IT'S SATURDAY NIGHT...
We're going Downtown London for The Pairs, EP Release at UnLondon, the old Novaks building.
Shannon was coming along with us so we reached out to the event organizers and they provided a ramp. It was a lil' bit steep but most definitely appreciated and do-able.
The original floor was very uneven and grooved but there was a ply-board installed. Unsure if this was done for the event but again Thank You for everyone involved including Forest City Records.
Whenever I say I play wheelchair curling the looks and reactions vary from curiosity and interest to confusion.
A lot of people have not heard of wheelchair curling, or a lot of people do not understand the sport of curling in general. Therefore, they do not understand how it can be played in a wheelchair.
For some who are really into the sport it can be an exciting game to watch, but especially play. For others, curling can be the equivalent to as much fun as watching paint dry.
Thanks Julianne Hazlewood @JHazlewoodCBC for shopping with me.
Sometimes locating produce in February can be a tad tricky, especially when your a plant based foodie. Now let's add a restriction on your mobility ...
If it's hard for you to navigate this season on your feet, just add travelling in a wheel chair over crushed ice, snow banks & slush with groceries.
Today at The Market, in Old East Village. Shane & I stopped by Common Ground Farm (close to the elevator) They have locally grown, pesticide free produce that we've never had the joys of trying until now.
We were inspired to purchase a kohlrabi
(in picture below, bottom right, beside the garlic & red onion)
10 Surprising Benefits Of Kohlrabi by Organic Facts.
Every week we want to add something new to our plate. This could be an option...
You will never hear me say I like grocery shopping.
In fact, I could eat out everyday and be perfectly fine with it. Unfortunately, my wallet does not agree. This winter has made the struggle even more real. When it is minus stupid outside and the snow is falling the only thing that goes out the door is my motivation. Aside from battling the weather elements, grocery shopping comes with a few more obstacles that people in wheelchairs have to face. The trick comes in finding ways to overcome those obstacles to make this daunting task more enjoyable and ultimately successful.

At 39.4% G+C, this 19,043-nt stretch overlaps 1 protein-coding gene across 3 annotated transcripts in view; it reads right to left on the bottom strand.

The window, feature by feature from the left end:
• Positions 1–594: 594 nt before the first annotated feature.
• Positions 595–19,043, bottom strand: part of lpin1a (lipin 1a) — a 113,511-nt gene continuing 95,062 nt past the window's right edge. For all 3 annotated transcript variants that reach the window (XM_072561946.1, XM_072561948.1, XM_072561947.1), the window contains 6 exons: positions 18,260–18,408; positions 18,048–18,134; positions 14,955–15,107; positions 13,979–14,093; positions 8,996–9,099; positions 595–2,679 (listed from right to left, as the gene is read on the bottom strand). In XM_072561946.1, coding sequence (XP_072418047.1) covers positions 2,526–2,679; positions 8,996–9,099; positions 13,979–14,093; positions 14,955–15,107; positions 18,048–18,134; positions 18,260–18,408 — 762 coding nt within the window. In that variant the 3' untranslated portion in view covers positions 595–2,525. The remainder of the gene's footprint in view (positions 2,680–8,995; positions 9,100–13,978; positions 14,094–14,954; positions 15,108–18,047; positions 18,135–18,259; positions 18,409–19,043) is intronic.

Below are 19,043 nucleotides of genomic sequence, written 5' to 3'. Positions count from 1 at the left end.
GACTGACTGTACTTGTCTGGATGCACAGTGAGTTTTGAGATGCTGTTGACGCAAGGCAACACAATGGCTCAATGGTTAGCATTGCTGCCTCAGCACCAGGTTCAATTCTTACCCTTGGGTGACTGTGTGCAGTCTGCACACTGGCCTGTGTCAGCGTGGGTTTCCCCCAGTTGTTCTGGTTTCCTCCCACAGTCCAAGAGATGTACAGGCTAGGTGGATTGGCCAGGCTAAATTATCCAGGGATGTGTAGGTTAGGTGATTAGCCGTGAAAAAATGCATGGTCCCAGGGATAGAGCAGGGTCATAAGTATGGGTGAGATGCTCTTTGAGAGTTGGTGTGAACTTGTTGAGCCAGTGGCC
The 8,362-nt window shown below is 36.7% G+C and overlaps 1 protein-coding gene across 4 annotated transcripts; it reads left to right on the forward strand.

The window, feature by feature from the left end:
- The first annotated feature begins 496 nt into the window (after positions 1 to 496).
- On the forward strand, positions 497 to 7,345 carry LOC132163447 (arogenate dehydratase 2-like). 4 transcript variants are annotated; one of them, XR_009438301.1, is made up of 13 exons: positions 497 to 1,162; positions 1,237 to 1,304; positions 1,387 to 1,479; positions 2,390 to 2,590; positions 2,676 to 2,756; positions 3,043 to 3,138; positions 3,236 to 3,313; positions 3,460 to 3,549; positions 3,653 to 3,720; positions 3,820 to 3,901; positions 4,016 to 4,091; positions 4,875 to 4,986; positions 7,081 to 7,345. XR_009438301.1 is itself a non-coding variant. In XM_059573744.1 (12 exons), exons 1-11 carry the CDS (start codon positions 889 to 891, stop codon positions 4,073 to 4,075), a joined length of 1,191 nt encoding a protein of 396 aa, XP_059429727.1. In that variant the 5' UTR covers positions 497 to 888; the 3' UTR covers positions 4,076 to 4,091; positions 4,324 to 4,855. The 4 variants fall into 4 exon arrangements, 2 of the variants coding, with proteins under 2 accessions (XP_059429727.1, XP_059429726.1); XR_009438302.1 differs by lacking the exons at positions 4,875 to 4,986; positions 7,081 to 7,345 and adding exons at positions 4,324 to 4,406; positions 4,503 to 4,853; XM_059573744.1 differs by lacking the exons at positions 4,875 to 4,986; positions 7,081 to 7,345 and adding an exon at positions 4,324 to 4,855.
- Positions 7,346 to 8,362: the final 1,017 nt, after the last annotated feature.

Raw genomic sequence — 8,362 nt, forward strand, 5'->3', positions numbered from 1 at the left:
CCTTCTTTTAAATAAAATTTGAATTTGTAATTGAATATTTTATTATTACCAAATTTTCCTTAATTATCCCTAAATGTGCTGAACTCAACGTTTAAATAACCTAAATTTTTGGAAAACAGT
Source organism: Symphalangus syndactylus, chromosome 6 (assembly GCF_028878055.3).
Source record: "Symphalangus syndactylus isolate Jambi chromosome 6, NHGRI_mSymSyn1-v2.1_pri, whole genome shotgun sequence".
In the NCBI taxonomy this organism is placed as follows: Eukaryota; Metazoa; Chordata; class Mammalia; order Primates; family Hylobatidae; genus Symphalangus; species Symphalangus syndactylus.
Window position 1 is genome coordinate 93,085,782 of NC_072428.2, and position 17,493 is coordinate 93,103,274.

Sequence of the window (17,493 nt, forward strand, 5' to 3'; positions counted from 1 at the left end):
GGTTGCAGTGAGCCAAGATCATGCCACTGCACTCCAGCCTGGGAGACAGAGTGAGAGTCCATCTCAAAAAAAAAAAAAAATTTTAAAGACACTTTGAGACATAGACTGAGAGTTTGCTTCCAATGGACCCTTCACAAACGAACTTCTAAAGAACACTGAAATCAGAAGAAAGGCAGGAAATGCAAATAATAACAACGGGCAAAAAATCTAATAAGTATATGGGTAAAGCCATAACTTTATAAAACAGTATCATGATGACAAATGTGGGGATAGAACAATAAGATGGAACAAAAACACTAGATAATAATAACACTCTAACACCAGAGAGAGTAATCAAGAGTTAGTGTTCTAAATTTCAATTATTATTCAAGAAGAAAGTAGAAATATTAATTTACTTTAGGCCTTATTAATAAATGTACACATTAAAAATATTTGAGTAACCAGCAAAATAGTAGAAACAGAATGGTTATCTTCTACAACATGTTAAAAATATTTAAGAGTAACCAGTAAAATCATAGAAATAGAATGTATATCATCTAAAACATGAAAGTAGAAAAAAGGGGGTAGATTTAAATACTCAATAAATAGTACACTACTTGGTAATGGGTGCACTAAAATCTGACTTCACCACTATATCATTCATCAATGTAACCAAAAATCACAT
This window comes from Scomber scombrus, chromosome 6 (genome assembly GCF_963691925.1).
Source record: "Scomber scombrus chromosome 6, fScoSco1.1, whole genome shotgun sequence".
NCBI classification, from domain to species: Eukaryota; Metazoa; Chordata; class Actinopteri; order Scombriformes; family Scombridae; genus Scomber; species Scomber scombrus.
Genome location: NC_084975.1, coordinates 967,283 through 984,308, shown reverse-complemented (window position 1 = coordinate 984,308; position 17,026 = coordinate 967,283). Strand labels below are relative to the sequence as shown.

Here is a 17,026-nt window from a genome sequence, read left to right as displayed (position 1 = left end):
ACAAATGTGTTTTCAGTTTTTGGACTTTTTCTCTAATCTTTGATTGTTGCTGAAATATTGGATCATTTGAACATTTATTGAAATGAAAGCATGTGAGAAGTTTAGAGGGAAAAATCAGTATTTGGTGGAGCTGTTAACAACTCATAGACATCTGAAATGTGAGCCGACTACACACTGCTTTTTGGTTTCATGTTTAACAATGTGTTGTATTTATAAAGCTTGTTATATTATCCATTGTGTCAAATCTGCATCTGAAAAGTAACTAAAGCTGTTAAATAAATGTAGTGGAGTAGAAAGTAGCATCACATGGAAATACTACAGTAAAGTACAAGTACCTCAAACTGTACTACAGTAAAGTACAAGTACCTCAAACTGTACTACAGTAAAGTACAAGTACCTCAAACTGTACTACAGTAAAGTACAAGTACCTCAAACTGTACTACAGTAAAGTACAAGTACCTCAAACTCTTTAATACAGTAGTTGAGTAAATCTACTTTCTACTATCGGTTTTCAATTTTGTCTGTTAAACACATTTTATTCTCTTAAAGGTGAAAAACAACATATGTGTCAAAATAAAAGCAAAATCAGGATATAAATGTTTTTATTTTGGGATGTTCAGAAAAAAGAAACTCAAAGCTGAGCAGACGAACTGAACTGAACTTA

The challenges I face while grocery shopping start from the time I get there with finding parking.
When the weather is good and I am just getting a few items then I don’t mind finding a parking spot in the back away from the hustle and bustle, I actually prefer this. When the weather is less than favourable then i prefer parking closer to the door. Finding an accessible spot can be a challenge in itself depending on the time you go (this is a whole other topic in itself). Once inside I face the challenge of accessing items. It never fails, there is always something that I need that is on the top shelf. If someone nearby doesn’t see my stubborn self struggling to reach what I need, and asks if I need help, then I need to find the closest, nicest looking person. I find people are always more than willing to help. I have met some lovely people. I always take a bin with me that sits on my lap. This works to help me know my carry limit. Once the bin is full, it is time to go home. I have never tried using a shopping cart myself. Sometimes I have a hard enough time navigating my chair around a store without knocking things over so I can imagine adding a cart to my chair and forming a train would just end in a train wreck with a clean up required in some isle.
In London I have never seen an accessible grocery cart.
I did a google search and did see some interesting concepts -for lack of a better word. the most interesting one I saw the cart attaches to the front of a person’s wheelchair leaving their hands free to push the chair as normal.
Photo source: globalaccesibilitynews.com
I have come up with a few strategies to make shopping as painless as possible, and also limits the number of times I have to go...